7. KISS (Keep it simple, stupid!)
Weight training and stretching are best kept simple, streamlined and habitual. You are much more likely to stick with these things if they are in a simple format and become part of your routine. I finished training, rolled on a foam roller and stretched for only 5 or 10 minutes. But I did this every day, no exceptions.
8. Don’t fear the repeat
Repetition is a necessary evil for training, accept it. Sure, you can build variety into programs. But it is necessary to stress a system frequently to get adaptation. Get used to those Lactate Threshold repeats!
9. Go big!
Once you have all these concepts working for you, do some ‘massive’ days! If recovery is adequate this can be the difference between good form and great form. During the end of my base building period in sunny Arizona, I would throw in some seven-hour zone two days. I treated these as adventures, picking out a route reaching some far away destination. For a build period, this would mean adding a rep or two to a session of Lactate Threshold (near your maximum sustainable power). Obviously you have to use some common sense here, but if you never test your limits, you will never find them!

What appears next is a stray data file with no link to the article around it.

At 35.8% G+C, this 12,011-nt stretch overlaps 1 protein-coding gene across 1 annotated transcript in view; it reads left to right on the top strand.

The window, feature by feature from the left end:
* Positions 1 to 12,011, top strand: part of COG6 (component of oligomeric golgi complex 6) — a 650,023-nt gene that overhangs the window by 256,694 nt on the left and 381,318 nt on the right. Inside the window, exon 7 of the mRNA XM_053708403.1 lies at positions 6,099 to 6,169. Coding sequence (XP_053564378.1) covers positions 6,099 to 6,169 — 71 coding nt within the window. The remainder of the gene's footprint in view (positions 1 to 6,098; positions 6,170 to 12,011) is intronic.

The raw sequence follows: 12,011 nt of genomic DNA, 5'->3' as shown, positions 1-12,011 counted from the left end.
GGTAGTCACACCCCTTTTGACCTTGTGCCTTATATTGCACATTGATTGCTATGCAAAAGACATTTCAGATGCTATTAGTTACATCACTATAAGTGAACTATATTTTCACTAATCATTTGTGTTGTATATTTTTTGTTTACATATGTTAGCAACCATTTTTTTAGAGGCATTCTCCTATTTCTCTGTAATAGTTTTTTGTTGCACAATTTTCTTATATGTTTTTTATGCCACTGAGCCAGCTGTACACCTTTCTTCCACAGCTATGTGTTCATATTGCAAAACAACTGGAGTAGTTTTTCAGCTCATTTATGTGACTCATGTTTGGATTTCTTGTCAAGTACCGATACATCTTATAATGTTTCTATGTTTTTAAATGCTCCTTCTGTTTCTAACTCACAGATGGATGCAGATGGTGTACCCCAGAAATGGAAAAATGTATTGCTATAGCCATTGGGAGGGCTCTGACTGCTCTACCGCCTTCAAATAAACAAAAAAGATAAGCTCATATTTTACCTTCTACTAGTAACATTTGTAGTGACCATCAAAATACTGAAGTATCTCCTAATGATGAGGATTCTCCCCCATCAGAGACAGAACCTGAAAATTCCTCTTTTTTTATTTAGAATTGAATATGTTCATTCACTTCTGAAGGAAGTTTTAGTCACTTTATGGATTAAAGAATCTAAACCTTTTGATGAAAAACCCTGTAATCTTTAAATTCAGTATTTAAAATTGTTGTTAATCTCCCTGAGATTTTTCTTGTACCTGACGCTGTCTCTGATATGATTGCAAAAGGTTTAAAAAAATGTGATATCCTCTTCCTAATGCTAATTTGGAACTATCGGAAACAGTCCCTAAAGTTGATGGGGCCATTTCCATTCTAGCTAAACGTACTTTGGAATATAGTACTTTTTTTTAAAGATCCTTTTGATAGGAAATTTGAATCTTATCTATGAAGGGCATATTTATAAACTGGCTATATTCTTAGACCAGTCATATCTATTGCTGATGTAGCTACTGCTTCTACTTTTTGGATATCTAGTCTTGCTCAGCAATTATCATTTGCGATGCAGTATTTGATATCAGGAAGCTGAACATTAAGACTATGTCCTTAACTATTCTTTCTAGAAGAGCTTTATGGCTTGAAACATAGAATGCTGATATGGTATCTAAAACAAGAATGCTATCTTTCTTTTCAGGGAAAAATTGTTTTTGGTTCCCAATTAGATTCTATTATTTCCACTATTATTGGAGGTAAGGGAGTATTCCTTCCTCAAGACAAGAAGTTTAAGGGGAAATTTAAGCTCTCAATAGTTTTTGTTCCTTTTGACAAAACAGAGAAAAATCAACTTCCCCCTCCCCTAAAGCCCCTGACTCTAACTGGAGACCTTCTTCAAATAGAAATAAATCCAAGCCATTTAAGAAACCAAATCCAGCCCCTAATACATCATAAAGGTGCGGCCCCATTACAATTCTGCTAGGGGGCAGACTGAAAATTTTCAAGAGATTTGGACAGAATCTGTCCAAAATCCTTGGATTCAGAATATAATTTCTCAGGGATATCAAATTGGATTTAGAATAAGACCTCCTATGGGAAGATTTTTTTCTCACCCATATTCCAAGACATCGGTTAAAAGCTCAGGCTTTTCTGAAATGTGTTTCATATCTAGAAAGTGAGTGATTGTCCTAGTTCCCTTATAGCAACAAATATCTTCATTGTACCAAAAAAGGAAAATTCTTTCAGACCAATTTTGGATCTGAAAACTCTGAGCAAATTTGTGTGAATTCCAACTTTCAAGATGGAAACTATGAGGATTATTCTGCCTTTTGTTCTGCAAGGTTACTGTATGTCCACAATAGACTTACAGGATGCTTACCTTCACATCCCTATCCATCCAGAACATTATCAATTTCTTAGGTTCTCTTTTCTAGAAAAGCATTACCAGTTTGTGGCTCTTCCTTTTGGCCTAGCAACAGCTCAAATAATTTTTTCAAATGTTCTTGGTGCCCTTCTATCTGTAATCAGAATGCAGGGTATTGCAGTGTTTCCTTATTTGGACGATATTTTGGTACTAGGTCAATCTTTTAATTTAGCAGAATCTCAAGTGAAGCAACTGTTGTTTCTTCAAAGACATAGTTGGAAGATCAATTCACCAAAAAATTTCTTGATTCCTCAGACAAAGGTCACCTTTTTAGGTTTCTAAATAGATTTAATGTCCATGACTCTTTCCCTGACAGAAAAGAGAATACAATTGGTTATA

Zone 2: Many coaches use a five zone system, with one being the easiest and five being a cross-eyed maximal effort that you can only maintain for a few seconds. Zone two is a steady but very maintainable effort. Training in this zone is designed to work around your aerobic threshold promoting an increase in your output using fat metabolism as the energy source. Learn more about zone two here.
Lactate Threshold: Otherwise known as the ‘Onset of Blood Lactate Accumulation’ or ‘Anaerobic Threshold’, this is the level at which more lactate is produced in your body than what can be utilized, causing a build-up of lactate. Working beyond this threshold means that the effort will be short-lived. Think of this threshold as being your time trial intensity, the maximum effort that you can sustain for an hour.
This article originally appeared on Bikeradar.com